Podcast: Top 10 Scary Movies!

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Not all scary movies are horror movies…are they? Hmm… While you ponder that question, listen to JayDarylSandra (from 28:19 Show),and Producer Freddie share their TOP 5 SCARY MOVIES! Did we hit on YOUR Top 5? What would you put in YOUR TOP 5 SCARY MOVIES? Let us know by posting in the Facebook Group!

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Ashley’s Take

The Story Geeks’ blogger Ashley Pauls responds with her own take on the questions discussed in the podcast.

As a whole, I’m not super familiar with the horror genre. When I think of “horror,” my mind automatically goes to movies like “It,” “The Ring,” and “Friday the 13th” — and those look waaay too dark/scary for me. However, lately my views on horror films — and my assumptions about the genre in general — have started to change, thanks to the movie “Get Out” (which is going to show up on this top 5 list!). I kept hearing so much about it, that despite my squeamishness regarding the horror genre, I decided to give it a try.

I’m super glad I did. Sure, it was scary, but it was also fascinating, well-acted, and very thought-provoking. It helped me realize that horror films don’t have to be just about creepy clowns; the genre is simply one more tool for storytellers to use to examine real-life issues and help us process the fears that all humans share. And, once I expanded my definition of “horror,” I found that there are some horror crossover films that I already like, such as sci-fi/horror and fantasy/horror.

Some of the films in my top 5 may not be considered traditional horror films, but they do use decidedly scary elements to tell a story or communicate a theme. So, here goes!

5. Pan’s Labyrinth

Guillermo del Toro’s fantasy/horror film is beautiful, disturbing and tragic, all at the same time. Set in post-Civil War Spain in the 1940s, the film presents a dark fairy tale that blends fantastical and real-life elements to tell the story of a young girl named Ofelia who travels to a magical world in order to escape from her cruel surroundings. It’s such a powerful film, and remains one of del Toro’s best.

4. Get Out

This film works on just a surface level as a scary movie, thanks to the movie’s creeping sense of dread, which slowly but persistently increases throughout the film. Yet there also are some very deep and very important themes buried within the story. Although we’ve come a long ways, racism is still very much an issue in our modern culture, and this film forces its viewers to ask some hard questions about the prejudices we may be harboring without even realizing it. “Get Out” is an important wake-up call.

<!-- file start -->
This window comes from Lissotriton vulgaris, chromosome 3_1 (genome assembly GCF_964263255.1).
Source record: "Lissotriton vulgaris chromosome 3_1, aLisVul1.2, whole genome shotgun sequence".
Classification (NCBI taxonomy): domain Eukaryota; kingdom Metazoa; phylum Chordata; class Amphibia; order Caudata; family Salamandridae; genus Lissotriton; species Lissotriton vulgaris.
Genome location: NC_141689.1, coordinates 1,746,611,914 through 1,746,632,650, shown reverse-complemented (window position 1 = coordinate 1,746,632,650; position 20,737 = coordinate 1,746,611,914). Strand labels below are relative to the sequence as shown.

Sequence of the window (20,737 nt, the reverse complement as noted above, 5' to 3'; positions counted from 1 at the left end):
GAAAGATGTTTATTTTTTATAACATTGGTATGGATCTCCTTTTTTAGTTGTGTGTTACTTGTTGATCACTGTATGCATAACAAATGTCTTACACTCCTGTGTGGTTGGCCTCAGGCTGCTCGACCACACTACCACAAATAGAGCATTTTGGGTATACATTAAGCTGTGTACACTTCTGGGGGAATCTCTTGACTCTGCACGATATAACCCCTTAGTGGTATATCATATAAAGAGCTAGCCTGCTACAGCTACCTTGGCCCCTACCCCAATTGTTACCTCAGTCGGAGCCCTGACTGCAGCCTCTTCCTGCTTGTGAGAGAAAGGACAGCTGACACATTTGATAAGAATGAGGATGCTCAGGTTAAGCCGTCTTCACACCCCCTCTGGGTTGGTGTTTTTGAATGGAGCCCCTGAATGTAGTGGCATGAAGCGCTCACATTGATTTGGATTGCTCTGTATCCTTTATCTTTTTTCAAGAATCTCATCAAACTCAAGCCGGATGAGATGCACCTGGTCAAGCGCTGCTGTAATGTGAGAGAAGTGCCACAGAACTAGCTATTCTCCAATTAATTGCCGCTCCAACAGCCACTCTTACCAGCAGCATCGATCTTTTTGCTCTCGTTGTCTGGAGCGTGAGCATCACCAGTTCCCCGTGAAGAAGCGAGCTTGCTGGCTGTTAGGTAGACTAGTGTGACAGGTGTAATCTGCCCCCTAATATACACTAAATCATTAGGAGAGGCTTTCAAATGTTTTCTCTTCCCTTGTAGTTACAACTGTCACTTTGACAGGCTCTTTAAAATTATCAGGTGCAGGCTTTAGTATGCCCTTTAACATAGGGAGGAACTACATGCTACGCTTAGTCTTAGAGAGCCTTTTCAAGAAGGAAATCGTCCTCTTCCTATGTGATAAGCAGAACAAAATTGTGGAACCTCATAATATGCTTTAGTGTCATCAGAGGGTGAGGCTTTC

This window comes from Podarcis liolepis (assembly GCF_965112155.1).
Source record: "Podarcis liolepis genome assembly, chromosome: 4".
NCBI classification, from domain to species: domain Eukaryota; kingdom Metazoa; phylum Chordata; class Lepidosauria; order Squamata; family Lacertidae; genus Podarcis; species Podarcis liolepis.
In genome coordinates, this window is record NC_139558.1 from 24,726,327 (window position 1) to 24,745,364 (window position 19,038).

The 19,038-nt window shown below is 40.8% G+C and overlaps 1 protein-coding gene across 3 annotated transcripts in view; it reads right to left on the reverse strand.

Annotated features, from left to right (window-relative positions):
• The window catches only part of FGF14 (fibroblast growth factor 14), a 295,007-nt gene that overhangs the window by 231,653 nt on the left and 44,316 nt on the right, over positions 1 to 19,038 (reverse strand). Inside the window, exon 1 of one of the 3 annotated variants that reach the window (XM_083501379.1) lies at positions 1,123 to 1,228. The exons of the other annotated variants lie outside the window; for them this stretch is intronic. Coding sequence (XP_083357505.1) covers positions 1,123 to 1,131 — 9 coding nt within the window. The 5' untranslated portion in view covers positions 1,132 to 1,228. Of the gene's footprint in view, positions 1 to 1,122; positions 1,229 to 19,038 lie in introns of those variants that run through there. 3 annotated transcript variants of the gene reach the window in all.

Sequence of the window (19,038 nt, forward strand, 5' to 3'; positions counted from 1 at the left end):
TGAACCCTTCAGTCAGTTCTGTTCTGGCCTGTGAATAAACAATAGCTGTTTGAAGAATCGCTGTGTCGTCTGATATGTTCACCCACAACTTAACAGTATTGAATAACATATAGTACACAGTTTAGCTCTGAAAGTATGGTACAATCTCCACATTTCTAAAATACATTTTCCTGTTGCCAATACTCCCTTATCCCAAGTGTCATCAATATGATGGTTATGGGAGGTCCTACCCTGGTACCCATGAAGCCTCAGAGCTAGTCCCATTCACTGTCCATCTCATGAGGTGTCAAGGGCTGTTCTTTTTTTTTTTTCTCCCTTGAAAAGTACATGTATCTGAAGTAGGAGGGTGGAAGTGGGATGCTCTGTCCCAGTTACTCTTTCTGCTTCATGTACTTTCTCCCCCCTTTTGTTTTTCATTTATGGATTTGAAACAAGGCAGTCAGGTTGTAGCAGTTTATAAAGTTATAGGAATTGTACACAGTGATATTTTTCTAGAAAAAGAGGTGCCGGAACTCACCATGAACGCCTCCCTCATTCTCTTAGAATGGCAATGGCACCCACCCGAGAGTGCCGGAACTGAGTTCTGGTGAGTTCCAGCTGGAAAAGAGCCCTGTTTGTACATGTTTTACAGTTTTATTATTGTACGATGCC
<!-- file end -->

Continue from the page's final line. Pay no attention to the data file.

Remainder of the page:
3. Shaun of the Dead

Technically, this is more of a horror/comedy, but I love this movie and wanted to include it because I think it’s an interesting example of how horror often crosses over into other genres. Although my favorite Edgar Wright/Simon Pegg/Nick Frost comedy is “Hot Fuzz,” “Shaun of the Dead” is also super clever and funny, following a bunch of slackers who have to survive the zombie apocalypse. Plus, there’s actually some cool zombie fight scenes (vinyl records make excellent zombie defense tools — who would have thought?).

2. Alien

Even though I actually like “Aliens” the best in this franchise, I’m going with “Alien” for this list because it feels more like a straight-up horror film. From its badass heroine Ellen Ripley to its perfectly executed sense of claustrophobic terror, “Alien” is a classic for a reason. As the titular alien picks off the crew members of the Nostromo one by one, the tension builds, until we all cheer as Ripley finally blows the alien out of the airlock.

1. Annihilation

“Annihilation” is a weird movie. I promise, I mean that as a compliment. I’m never really sure how to describe it, because if you go into any kind of detail, you risk revealing spoilers, and this movie works best if you know as little as possible going in. The film follows a group of explorers venturing into a strange anomaly known as “the Shimmer.” While this is technically more of a sci-fi film, it has some truly terrifying moments that will linger with you long after the film is over. It’s a fascinating film (but one you may want to watch with the lights on).

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